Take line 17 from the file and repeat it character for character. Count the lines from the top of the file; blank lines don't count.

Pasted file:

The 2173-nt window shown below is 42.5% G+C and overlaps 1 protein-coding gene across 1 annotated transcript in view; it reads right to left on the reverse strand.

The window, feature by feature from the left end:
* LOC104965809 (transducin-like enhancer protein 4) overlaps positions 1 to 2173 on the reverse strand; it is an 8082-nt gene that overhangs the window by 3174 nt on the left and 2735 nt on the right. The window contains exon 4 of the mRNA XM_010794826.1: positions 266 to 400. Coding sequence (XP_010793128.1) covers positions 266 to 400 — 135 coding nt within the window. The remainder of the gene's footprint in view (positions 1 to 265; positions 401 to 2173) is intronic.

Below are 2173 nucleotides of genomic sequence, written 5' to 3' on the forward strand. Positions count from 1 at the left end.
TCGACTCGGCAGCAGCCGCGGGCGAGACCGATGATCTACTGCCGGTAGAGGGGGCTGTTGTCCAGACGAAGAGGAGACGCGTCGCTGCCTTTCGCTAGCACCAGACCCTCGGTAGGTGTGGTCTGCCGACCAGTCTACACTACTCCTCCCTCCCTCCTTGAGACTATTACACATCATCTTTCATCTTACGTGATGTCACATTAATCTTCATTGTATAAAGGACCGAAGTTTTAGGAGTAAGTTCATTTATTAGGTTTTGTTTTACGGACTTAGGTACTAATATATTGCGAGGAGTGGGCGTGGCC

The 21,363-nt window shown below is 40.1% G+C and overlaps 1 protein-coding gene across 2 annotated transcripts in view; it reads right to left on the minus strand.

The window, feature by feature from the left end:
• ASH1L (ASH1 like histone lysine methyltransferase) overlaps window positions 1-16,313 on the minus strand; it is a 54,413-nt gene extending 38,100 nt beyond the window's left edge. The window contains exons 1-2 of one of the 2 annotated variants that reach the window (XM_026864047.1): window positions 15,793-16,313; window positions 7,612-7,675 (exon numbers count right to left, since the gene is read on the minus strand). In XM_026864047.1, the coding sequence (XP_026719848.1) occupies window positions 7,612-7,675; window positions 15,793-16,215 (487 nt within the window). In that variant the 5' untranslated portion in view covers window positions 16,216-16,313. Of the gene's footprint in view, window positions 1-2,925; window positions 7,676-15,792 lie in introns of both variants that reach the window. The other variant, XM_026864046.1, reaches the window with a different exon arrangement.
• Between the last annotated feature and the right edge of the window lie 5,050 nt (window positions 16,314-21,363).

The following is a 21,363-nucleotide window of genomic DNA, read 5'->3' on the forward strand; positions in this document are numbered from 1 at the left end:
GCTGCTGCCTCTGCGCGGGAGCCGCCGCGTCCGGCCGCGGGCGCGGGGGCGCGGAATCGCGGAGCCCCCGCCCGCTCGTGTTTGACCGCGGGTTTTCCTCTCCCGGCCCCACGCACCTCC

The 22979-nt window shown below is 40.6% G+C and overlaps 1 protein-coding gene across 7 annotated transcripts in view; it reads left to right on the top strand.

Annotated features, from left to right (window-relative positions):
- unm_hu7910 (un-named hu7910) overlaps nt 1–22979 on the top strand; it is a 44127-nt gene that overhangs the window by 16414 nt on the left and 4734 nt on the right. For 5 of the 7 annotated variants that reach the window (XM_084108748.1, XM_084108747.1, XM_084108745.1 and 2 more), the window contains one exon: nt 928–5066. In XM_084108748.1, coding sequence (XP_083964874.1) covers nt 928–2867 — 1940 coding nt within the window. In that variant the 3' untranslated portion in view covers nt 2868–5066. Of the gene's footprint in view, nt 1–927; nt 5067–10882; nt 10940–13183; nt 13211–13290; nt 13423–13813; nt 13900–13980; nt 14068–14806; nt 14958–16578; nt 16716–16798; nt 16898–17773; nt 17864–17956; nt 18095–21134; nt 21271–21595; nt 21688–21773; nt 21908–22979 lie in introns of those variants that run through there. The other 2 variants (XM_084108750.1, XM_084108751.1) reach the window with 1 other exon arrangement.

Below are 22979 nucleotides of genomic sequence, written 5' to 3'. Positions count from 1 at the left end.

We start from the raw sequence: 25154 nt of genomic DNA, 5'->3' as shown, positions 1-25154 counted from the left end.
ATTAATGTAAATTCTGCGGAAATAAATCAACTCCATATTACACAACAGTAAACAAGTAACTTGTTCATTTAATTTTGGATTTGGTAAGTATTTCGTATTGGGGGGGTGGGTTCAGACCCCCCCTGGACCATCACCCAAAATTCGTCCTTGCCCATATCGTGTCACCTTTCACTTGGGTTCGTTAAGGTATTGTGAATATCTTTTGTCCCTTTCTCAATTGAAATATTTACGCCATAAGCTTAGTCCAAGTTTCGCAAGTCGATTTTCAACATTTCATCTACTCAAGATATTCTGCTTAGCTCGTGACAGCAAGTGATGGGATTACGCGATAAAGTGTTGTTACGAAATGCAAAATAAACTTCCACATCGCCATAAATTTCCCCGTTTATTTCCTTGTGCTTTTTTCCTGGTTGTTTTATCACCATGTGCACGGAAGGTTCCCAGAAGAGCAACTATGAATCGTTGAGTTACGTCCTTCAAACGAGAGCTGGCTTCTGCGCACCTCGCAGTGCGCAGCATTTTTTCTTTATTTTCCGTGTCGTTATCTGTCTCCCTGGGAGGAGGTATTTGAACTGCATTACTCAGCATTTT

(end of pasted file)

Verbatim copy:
ATTAATGTAAATTCTGCGGAAATAAATCAACTCCATATTACACAACAGTAAACAAGTAACTTGTTCATTTAATTTTGGATTTGGTAAGTATTTCGTATTGGGGGGGTGGGTTCAGACCCCCCCTGGACCATCACCCAAAATTCGTCCTTGCCCATATCGTGTCACCTTTCACTTGGGTTCGTTAAGGTATTGTGAATATCTTTTGTCCCTTTCTCAATTGAAATATTTACGCCATAAGCTTAGTCCAAGTTTCGCAAGTCGATTTTCAACATTTCATCTACTCAAGATATTCTGCTTAGCTCGTGACAGCAAGTGATGGGATTACGCGATAAAGTGTTGTTACGAAATGCAAAATAAACTTCCACATCGCCATAAATTTCCCCGTTTATTTCCTTGTGCTTTTTTCCTGGTTGTTTTATCACCATGTGCACGGAAGGTTCCCAGAAGAGCAACTATGAATCGTTGAGTTACGTCCTTCAAACGAGAGCTGGCTTCTGCGCACCTCGCAGTGCGCAGCATTTTTTCTTTATTTTCCGTGTCGTTATCTGTCTCCCTGGGAGGAGGTATTTGAACTGCATTACTCAGCATTTT